Our environmentally friendly, 100% peat free, natural soil conditioning organic compost is the perfect product for gardeners, landscapers and horticulturalists wanting to improve or re-build poor soils.
The compost is produced from 100% green waste that is sourced within the Sussex area. Re-using material that helps ensure a circular economy.
The process we go through to create the compost is PAS 100 certified which involves regular sampling and auditing to ensure a consistent quality of compost. While the green waste is broken down into compost temperatures are monitored to ensure weeds are killed and the soil is sterilised.
If you require any further information on the compost quality please call us on 01273 492 752 or email on email@example.com.
Benefits and uses
- Acts as a slow-release fertiliser, supplying the main nutrients that a plant needs over an extended period of time as opposed to synthetic fertisliers that are realised very quickly and easily washed away.
- Helps aid water and nutrient retention due to its porous, spongy nature.
- Improves soil aeration.
- Improves drainage.
- Helps prevent wind and water erosion helping to protect precious topsoil.
- Supports a wide range of soil bacteria, including those that produce natural antibodies to fight against plant disease.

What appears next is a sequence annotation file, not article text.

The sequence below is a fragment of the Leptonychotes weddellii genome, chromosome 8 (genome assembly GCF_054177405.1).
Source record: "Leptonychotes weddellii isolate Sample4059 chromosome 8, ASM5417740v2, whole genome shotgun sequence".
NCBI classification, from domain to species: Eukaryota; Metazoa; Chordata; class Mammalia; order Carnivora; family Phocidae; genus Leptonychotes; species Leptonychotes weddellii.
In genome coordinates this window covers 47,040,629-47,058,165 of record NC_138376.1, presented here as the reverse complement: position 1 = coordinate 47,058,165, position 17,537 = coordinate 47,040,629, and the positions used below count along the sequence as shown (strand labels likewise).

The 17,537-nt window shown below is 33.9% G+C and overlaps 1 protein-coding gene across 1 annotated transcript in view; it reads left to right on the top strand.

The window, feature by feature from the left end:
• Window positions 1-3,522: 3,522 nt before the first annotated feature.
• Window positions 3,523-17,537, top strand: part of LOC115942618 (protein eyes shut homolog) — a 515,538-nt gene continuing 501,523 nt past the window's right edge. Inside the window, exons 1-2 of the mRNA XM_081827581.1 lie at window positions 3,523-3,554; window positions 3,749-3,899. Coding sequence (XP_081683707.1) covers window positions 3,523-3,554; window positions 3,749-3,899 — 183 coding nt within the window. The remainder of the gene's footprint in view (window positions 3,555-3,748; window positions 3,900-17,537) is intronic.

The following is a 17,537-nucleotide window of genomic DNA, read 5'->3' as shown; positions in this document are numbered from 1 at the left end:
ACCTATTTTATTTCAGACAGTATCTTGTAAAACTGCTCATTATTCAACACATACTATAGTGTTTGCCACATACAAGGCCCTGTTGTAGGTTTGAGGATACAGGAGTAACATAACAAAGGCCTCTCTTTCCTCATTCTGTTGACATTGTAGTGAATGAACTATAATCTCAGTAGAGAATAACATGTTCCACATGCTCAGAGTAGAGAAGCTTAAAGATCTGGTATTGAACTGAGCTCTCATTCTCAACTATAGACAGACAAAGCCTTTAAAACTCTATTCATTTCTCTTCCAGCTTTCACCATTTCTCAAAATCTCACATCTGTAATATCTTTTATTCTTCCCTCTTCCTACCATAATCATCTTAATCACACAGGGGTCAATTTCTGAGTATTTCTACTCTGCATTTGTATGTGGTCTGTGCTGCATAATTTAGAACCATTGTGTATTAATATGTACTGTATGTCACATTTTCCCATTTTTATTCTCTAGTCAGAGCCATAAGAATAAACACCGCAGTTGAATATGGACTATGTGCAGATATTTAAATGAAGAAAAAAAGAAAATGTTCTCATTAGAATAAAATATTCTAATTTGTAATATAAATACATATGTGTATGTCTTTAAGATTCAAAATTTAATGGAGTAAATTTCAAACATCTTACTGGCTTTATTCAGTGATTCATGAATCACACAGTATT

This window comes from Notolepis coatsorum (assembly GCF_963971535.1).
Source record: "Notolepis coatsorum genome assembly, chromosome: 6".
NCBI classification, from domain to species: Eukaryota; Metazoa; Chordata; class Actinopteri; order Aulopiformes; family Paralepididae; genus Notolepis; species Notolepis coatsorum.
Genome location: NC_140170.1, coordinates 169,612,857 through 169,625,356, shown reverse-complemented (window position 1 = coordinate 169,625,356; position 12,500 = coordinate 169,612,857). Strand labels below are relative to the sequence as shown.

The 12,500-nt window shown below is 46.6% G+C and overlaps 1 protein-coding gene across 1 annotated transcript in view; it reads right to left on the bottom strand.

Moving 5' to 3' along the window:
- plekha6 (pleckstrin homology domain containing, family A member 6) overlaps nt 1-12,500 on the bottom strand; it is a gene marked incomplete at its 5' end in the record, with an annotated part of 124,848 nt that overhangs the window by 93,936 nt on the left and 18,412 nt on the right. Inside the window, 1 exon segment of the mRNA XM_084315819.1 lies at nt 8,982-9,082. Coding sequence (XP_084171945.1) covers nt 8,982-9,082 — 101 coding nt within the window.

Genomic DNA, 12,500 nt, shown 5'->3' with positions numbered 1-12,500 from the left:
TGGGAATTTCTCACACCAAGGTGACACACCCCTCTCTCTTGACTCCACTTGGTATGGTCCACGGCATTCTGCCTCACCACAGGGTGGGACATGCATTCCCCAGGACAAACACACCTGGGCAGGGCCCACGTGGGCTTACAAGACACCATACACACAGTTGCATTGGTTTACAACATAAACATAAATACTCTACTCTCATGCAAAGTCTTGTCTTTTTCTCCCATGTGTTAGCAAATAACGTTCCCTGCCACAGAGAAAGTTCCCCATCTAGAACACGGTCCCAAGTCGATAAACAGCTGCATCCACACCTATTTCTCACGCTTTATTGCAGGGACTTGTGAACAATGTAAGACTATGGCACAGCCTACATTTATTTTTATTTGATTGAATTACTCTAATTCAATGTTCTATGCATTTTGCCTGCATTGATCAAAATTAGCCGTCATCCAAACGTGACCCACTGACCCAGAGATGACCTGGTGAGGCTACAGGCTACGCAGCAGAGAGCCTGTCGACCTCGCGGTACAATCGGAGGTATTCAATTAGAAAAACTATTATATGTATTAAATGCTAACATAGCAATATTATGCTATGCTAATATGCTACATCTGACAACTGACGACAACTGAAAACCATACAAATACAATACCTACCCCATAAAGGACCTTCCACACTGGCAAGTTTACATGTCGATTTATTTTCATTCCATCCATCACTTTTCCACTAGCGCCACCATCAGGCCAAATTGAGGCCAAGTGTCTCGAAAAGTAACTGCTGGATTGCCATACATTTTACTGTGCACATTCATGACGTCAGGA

- Moderates soil temperature.
- Helps to form aggregates by the action of soil microorganisms that release sticky secretions to hold soil particles together.
General soil improvement:
- To be used on both your vegetable and flower beds to create ideal growing conditions.
- As a general rule use a minimum of 5cm (2in) across the whole bed. It can be either dug in or laid on top. The weather and worms will do the rest.
- It can be applied after the growing season in autumn or in spring or both. If applying in spring try to apply 2-3 weeks before growing.
- Roses are very grateful for a feed of compost.
- When planting out potted plants or seedlings, add compost to the planting holes.
- Compost should not be used directly in the planting holes as it will encourage the roots to stay inside the small area of the original hole.
- Instead it should be spread in a ring around tree, starting 60cm (24in) away from the trunk and extending 30cm (12in) beyond the drip line (where the leaf canopy ends).
- Rake the compost in or dig it into shallow holes at regular intervals around the tree.
Before laying lawns:
- Before laying turf or sowing seed prepare the soil by working in as much compost as possible. This will promote good strong root growth.
- Our compost can be used to make a homemade potting mixture for seeds. Use in small amounts because of its high nutrient content which can harm seedlings.
- Sieve it finely and mix it with equal parts sand and topsoil.
- Seedlings raised in a greenhouse are particularly susceptible to a fungal disease known as damping off. Compost can help to prevent this because of its resistance to disease pathogens.
How many 1m3 bulk bags of compost do I need?